Volunteers collect signatures with hopes of repealing "right to work"

Related Story

COLUMBIA - Opponents of Missouri's right-to-work law held a day of action across the state Saturday with hopes it will not take effect in Missouri.

Randy Kiser, a union member who collected signatures at the Columbia Farmers Market, was one of many who spent part of the day asking voters to sign a petition that could put Missouri's right-to-work law on the ballot.

The law is set to take effect Aug. 28, but if opponents collect enough signatures before that date, implementation of the law will be delayed until voters would decide if it should be law in a November 2018 referendum, according to The Associated Press.

Under "right to work," workers may decline to join a union while still keeping their job. 

"If the law passes, you're going to see it have a devastating effect on the voters here in Missouri," Kiser said. 

Kiser said voters should have the opportunity to decide whether or not "right to work" becomes law in the state. 

"In Missouri, luckily, voters have an opportunity to fix something, to correct a mistake by the Missouri legislature," Kiser said.

The signature collection event in Columbia was one of 11 similar events across the state, said Laura Swinford, spokeswoman for We Are MO, an organization working to collect signatures to put "right to work" on the ballot. 

"Right to work" supporters were quick to denounce the day of action. 

Austin Stukins, the executive director of the Republican Party of Missouri, advised people in a Friday tweet not to "give in."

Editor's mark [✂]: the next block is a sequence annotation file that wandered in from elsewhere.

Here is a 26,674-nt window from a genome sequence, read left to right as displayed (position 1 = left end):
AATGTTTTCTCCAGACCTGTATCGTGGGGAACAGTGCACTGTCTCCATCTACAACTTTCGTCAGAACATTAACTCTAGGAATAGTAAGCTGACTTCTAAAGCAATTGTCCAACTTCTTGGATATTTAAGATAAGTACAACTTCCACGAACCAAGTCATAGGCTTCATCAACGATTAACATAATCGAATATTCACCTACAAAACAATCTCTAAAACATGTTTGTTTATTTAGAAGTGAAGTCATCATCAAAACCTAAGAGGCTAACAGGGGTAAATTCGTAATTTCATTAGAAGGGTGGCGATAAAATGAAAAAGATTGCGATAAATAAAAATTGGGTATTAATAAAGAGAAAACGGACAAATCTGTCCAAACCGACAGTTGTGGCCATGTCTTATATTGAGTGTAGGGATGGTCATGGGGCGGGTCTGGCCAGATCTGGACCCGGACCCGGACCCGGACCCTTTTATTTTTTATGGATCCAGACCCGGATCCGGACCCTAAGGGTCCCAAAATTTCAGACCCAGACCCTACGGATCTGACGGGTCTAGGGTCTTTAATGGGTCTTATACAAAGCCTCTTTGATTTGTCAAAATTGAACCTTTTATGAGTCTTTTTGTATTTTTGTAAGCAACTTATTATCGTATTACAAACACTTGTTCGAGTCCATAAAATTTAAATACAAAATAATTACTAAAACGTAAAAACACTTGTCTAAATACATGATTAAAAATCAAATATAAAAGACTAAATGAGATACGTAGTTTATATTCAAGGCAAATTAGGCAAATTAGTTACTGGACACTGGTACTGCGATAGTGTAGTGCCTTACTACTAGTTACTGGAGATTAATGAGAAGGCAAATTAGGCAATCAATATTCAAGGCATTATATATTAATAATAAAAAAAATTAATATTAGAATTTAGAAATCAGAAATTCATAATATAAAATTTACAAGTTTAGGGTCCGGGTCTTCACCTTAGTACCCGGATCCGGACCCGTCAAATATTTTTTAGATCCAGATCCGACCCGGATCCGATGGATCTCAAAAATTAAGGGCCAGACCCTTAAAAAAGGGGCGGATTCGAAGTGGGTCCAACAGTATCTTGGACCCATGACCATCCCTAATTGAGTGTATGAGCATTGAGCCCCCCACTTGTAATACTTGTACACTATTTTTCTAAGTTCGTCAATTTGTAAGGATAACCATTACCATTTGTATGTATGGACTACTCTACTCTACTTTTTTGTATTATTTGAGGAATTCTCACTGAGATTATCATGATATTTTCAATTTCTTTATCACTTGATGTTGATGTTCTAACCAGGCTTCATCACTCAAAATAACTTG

Liberty Alliance, a political action committee dedicated to defending the law, said on Twitter that union groups were "misleading folks" in gathering signatures.

The group believes voters showed their support for "right to work" when they elected a governor and legislature that support it, spokesman Rich Chrismer said. 

State Sen. Caleb Rowden, R-Columbia, said he has always thought of "right to work" as pro-worker. He said he didn't know if enough signatures would be collected by the August deadline. 

"I think the people of Missouri will get to speak, and if they need to, they can do it again," he said.

Rowden said Missouri has been stagnant compared to other states for the past 20 years. Becoming a right-to-work state will help Missouri get a competitive advantage in a global economy, he said. 

"We are in competition not just with our border states, but with manufacturers moving around the world, frankly," Rowden said. 

He said he does not think "right to work" will be devastating to unions or middle-class workers. 

"You've seen other states that pass 'right to work' that their union participation rates actually goes up instead of going down," Rowden said. "It's the right thing to do to grow the economy. It's the right thing to do to make sure that workers have the freedom to choose if they want to be part of a union or not. But I think the benefits speak for themselves on both sides of the court."

News